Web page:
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Abdul-Jabaar writes: "Muslims have had a great run being portrayed as rabid, merciless terrorists. That's what Americans saw in movies and television shows from True Lies to 24 to Homeland."

Kareem Abdul-Jabbar. (photo: Austin Hargrave/August)
Kareem Abdul-Jabbar. (photo: Austin Hargrave/August)

'The Big Sick' and Hollywood's Muslim-American Renaissance

By Kareem Abdul-Jabaar, The Hollywood Reporter

11 January 18

The NBA Hall of Famer and THR columnist, a practitioner of Islam since college, is hopeful that the Kumail Nanjiani starrer and Aziz Ansari's 'Master of None' are bringing an end to portrayals of the devoted as "rabid, merciless terrorists" onscreen.

omething there is that doesn't love a wall," an apple farmer observes in the opening to Robert Frost's Mending Wall. That line, indeed that poem, is the spiritual essence of America: a country founded on a sacred mission to tear down walls that needlessly separate neighbors. There are all kinds of walls, from the $70 billion physical wall that Trump wants to build to walls that one-percenters build to keep their money in (they don't call it Wall Street for nothing). But the most formidable wall of all is the Perception Wall of false images and ideas that nurtures fears and prejudices about other groups based on religion, ethnicity, national origin or gender identity.

Muslims have had a great run being portrayed as rabid, merciless terrorists. That's what Americans saw in movies and television shows from True Lies to 24 to Homeland. That is the image of Muslims many Americans still cling to. Even with the many recent positive portrayals of Muslim-Americans in the arts, it takes time for images to dilute the poison that's been mixed in for so long. Every time the news reports that a Muslim has been involved in a terrorist attack, the prejudice stored in our body sweats through the pores and reheats our fear. And yet, as of Nov. 6, there were 307 mass shootings in the U.S. in 2017, the majority by white Christian men. When a generic white man fires 1,100 bullets into a Las Vegas crowd, killing 58 and injuring 546, we have nowhere to go with our anger or fear. We can't be on the lookout for every disaffected white Christian male. We can't profile them. But we think we know what Muslims look like (though vigilantes have often mistakenly targeted non-Muslims), so our mistrust more easily takes a human form. We prefer our villains with a physical Cain-like identifier — dark skin, large nose, prayer hat, veil, foreign accent — to clarify that they're not one of Us. The irony is most Americans are descended from a persecuted group.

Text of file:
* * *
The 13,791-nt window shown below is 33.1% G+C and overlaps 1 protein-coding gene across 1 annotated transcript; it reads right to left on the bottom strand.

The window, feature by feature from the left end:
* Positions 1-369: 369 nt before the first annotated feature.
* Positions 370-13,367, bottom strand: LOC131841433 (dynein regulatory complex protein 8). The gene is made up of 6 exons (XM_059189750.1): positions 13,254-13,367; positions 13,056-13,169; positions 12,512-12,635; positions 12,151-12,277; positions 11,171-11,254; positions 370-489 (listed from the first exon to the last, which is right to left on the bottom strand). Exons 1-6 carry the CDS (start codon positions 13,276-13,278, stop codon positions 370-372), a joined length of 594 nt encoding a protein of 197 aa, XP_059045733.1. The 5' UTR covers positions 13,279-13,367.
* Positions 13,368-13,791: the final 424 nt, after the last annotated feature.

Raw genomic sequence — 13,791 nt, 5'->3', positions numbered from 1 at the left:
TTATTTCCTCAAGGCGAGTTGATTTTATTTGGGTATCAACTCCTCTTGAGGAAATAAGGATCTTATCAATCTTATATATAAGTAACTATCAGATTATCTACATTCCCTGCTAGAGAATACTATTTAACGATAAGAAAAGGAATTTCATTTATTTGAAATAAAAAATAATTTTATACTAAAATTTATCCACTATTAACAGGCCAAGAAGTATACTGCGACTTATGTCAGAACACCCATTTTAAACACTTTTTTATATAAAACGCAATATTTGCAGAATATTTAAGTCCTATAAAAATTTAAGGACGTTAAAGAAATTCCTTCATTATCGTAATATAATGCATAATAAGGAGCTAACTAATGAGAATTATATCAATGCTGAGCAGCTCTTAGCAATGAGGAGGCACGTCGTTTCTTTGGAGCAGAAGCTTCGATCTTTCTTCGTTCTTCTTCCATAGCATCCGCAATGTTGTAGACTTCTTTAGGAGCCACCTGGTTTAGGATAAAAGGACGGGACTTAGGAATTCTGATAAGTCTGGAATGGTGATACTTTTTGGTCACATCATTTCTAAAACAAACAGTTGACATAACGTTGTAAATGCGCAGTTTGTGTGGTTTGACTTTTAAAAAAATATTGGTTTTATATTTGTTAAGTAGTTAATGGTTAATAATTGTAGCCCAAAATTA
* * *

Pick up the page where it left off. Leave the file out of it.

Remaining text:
But looking at current portrayals in pop culture, I feel pretty hopeful about the future. Quantico featured twin Muslim women, one who wore a hijab. Aziz Ansari's Emmy- and Golden Globe-winning Netflix comedy Master of None is a bold and necessary show because it is not only exceptionally funny and heartwarming in its portrayal of the title character from a Muslim family, it's relentless in showing the protagonist's immaturity and foibles. His daily conflicts are just like everyone else's. While Jerry Seinfeld's fictional parents were Jewish noodges, Ansari's are Muslim noodges.

The Big Sick, one of the best films of 2017, was co-written by and stars Pakistan-born, Muslim-raised Kumail Nanjiani. The movie, an autobiographical fictional adaptation of Nanjiani meeting his future wife that scored a SAG Award nomination for its cast is funny and touching. It portrays a Muslim family in a comic and endearing way. HBO's Emmy-winning The Night Of presented a nuanced, complex view of Muslim-American life. The comic book Ms. Marvel offers a Muslim-American girl from New Jersey who practices her faith while using her superpowers to help people. The Green Lantern Corps has Simon Baz, the first Muslim Green Lantern. Monica Chang, a Black Widow and ex-wife of SHIELD leader Nick Fury, is the head of SHIELD's A.I. division — and a Muslim.

These representations of Muslim-Americans are not meant to indoctrinate, as some politicians have fearfully warned. Frank Gaffney, a former Reagan administration official who has ties to the Trump administration, has stated that the Muslim Brotherhood controls Muslim-Americans and wants to replace the Constitution with Sharia law. Does anyone watch The Marvelous Mrs. Maisel and decide to become Jewish? Does anyone watch Breaking Amish and suddenly shut off their electricity? Many shows that feature specific faith communities are more about lovingly poking fun at their heritage than exploring the theology.